In the three-page “popular plan” version of the NDP draft, the NPC stated that after a three-month consultation period (November 2011 to February 2012) the plan was to be turned into reality. This did not happen. Nor is it ever likely to happen in this literal sense, because what we posted on the CU-Africa in 2012 has turned out to be true: This was never an executable plan. Here follows more of what we wrote then:

The NDP is apolitical and a-historical. It makes no reference to the Freedom Charter or to the National Democratic Revolution. It does not mention the world’s first-ever National Plan – Lenin’s tremendous GOELRO Plan, adopted by revolutionary Russia in 1920. Nor does the NDP make any critical comment on the political philosophy of development. Searches of the entire NPC web site, including the 444 pages of the plan, for the words “Lenin”, “Socialism”, “Dialectic”, “Slovo” or “Mao” return nil results. The term “Capital”, on the other hand, returns 130 results. Try it yourself. Google for [selected term]” site:www.npconline.co.za.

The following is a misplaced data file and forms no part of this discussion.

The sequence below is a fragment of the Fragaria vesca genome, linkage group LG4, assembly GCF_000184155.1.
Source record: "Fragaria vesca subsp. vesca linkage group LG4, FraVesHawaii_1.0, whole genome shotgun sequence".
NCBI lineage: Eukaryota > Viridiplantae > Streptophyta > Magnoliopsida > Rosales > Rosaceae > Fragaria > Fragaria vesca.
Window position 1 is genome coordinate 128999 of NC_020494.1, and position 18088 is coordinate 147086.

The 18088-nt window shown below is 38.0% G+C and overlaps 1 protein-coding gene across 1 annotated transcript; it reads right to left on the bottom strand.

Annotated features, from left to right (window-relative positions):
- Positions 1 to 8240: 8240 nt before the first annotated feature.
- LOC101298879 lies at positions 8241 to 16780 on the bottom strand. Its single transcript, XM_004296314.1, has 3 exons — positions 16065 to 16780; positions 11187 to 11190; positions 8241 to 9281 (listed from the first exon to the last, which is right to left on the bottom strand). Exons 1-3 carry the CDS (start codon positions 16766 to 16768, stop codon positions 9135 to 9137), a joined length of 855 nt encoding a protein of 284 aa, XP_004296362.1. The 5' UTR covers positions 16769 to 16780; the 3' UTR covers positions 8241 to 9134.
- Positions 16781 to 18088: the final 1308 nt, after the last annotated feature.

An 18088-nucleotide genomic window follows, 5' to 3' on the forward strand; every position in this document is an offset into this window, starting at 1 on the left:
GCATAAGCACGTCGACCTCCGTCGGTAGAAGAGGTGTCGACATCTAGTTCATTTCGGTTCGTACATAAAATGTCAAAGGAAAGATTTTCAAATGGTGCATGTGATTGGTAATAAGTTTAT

Instead of doing what we have done in our CU course on Development, the draft NDP applies the logic of “therapy to victim” (T2V).

NDP not dialectical

Which means that problems, or sicknesses, are “diagnosed” in terms of received wisdom, or “common sense”. Of course, the solutions for those problems are predetermined by the definition of the problems/sicknesses that the “diagnosis” selects, or invents.

Subsequent progress is imagined as inevitably gradual, incremental or marginal, and not as dialectical, or revolutionary.